to blend things such as iPhones, golf balls, Justin Bieber dolls or even a whole chicken. The creativity to come up with something unique that fascinates and captivates must be inherent to any “content marketing” campaign, as must the expertise to format it properly for consumption by users and by search engines. Remember that at its heartGoogle is an advertising company. They need quality content to put ads around, and if you can give them what they want, you are more likely to be rewarded with high SERP positions and lots of high-converting traffic.
We live in a world that’s becoming increasingly mobile, with Internet traffic from mobile devices expected to surpass that from desktops sometime in 2013. There are 2 billion smartphones in the world, with another 600 million being sold every year, and the tablet market has also exploded with the introduction of the iPad and Kindle Fire, as well. Mobile is yet another consideration that can no longer be ignored. Google even has a separate mobile algorithm, and site speed optimization in conjunction with design for a different type of browsing experience are keys to success in the mobile channel and reaching consumers where their purchase/conversion
intent is highest.
Finally, it’s important to make sure your site is optimized for conversion—make sure that users sign up for your email list, download documents, fill out a form, make a reservation, buy a product or pick up the phone. This type of conversion rate optimization should extend all the way to recommendations across all platforms (especially smartphones and tablets), to ensure that all visitors have an optimal experience, no matter what device was used to access the information. Adaptive website design and schema markup are also valuable extensions of SEO into conversion rate optimization and all these avenues together ensure maximum ROI on your digital spend.Although it can be argued that conversion optimization or social signals do not fall under the umbrella of SEO, it is simply a matter of semantics—they both use the same canvas on which to create and the same technology driven solutions to measure success.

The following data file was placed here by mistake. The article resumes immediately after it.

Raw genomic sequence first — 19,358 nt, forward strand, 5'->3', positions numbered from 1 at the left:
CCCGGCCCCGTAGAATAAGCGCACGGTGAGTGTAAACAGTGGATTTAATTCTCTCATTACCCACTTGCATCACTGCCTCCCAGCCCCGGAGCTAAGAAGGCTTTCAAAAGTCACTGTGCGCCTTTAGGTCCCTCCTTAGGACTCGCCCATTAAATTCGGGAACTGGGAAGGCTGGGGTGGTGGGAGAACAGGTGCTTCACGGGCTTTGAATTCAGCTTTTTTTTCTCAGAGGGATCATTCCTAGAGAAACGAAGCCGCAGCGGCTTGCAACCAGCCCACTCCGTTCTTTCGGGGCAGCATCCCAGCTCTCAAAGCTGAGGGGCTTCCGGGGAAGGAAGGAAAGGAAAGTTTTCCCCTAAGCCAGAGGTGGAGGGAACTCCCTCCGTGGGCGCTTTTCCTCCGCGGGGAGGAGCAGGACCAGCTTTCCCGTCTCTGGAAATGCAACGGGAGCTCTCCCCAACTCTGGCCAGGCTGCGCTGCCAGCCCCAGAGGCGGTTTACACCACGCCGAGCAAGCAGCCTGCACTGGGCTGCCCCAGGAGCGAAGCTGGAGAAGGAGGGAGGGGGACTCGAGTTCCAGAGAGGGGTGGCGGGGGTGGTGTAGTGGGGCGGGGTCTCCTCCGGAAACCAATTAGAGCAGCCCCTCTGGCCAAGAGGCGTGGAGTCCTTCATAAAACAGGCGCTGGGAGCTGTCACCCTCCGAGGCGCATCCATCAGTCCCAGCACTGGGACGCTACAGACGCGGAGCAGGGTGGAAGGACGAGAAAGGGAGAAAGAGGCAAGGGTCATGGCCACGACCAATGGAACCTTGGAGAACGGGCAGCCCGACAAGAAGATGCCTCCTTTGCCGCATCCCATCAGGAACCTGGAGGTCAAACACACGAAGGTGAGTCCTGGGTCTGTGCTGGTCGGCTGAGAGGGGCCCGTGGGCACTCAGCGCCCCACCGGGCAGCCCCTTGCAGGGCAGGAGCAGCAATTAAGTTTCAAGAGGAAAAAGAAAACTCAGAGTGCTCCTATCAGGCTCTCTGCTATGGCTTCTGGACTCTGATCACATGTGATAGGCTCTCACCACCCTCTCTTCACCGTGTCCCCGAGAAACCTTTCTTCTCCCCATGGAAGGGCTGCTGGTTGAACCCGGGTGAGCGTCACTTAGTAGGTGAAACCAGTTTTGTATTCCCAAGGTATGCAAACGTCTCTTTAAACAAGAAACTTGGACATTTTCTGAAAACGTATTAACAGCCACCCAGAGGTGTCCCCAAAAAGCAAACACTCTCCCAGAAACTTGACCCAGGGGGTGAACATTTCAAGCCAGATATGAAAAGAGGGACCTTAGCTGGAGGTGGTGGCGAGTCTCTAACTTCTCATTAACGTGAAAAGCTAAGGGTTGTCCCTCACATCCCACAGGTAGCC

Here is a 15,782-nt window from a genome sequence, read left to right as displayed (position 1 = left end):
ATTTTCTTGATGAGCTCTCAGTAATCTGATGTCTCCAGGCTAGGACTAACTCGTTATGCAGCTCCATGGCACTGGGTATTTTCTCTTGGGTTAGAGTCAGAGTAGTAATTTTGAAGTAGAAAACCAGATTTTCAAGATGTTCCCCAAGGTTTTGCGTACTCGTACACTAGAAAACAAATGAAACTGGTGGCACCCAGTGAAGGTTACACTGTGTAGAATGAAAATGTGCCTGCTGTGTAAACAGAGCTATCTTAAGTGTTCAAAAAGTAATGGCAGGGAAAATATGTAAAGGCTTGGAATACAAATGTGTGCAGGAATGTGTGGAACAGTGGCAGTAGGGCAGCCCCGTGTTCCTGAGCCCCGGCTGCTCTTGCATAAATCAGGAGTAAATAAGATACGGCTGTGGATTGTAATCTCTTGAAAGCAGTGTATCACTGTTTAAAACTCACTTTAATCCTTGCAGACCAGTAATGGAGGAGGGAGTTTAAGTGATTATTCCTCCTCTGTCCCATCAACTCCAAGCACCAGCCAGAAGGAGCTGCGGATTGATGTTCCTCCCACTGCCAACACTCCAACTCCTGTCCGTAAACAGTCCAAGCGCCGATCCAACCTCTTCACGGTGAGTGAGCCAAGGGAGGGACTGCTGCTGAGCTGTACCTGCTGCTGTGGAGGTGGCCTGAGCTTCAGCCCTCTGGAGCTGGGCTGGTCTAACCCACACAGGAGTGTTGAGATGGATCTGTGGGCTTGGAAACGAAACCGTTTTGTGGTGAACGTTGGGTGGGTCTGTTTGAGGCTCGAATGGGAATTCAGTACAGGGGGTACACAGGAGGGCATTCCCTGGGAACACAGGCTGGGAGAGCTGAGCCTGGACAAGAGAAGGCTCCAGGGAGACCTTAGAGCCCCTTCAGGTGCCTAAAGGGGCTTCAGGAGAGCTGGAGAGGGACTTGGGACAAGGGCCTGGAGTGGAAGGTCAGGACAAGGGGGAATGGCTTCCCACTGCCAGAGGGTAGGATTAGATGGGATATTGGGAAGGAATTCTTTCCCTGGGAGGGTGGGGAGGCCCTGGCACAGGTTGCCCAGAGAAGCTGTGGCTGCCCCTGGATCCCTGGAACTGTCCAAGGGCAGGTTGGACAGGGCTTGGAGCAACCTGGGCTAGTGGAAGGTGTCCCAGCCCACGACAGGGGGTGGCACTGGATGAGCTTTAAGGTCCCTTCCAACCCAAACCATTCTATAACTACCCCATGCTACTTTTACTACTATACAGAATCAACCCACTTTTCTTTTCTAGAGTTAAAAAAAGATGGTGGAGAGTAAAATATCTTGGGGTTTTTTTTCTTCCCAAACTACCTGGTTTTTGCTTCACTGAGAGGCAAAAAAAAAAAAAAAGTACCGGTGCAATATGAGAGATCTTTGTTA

More and more companies enter the digital space every day, and the ones that are already there are needing to spend more and more to keep up. It takes a creative strategy to not only go after the big money keywords everyone wants—e.g., broad terms like “shoes”, “lamps” or “appliances”—but also to identify long-tail opportunities and tailoring a strategy for them. We know that longer tail queries have higher purchase/conversion intent and as such, traffic for those queries is often more valuable than the traffic for the broadest terms, where queries tend to be more informational and casual.Successful campaigns must consider integration with all digital channels, and all stages of the conversion funnel both on and offline. Our industry now has analytics tools now that can track a sale from the first point of contact on Twitter, to an exploratory site visit on a cell phone browser, to a final purchase conversion on an iPad, and back to a return visit on a desktop PC. Such technology can be difficult to implement and tricky to interpret, but proper application of these tools and the savvy to decode the data they provide can help businesses maximize the ROI of any digital marketing efforts. This technology can help take you through the start of the campaign through completion.
So, who is helping you hit the target? credit-n.ru